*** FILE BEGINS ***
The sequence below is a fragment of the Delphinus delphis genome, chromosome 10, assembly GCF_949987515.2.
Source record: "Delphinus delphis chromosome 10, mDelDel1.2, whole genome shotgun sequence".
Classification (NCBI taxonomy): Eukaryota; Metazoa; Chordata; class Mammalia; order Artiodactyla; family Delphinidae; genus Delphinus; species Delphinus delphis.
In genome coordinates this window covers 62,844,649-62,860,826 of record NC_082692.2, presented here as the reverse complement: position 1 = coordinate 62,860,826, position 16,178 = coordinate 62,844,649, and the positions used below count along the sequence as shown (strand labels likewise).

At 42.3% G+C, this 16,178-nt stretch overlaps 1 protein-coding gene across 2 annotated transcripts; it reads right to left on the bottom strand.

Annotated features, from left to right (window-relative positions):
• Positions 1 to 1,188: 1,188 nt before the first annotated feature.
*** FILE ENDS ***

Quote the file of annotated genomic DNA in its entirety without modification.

The sequence below is a fragment of the Delphinus delphis genome, chromosome 10, assembly GCF_949987515.2.
Source record: "Delphinus delphis chromosome 10, mDelDel1.2, whole genome shotgun sequence".
Classification (NCBI taxonomy): Eukaryota; Metazoa; Chordata; class Mammalia; order Artiodactyla; family Delphinidae; genus Delphinus; species Delphinus delphis.
In genome coordinates this window covers 62,844,649-62,860,826 of record NC_082692.2, presented here as the reverse complement: position 1 = coordinate 62,860,826, position 16,178 = coordinate 62,844,649, and the positions used below count along the sequence as shown (strand labels likewise).

At 42.3% G+C, this 16,178-nt stretch overlaps 1 protein-coding gene across 2 annotated transcripts; it reads right to left on the bottom strand.

Annotated features, from left to right (window-relative positions):
• Positions 1 to 1,188: 1,188 nt before the first annotated feature.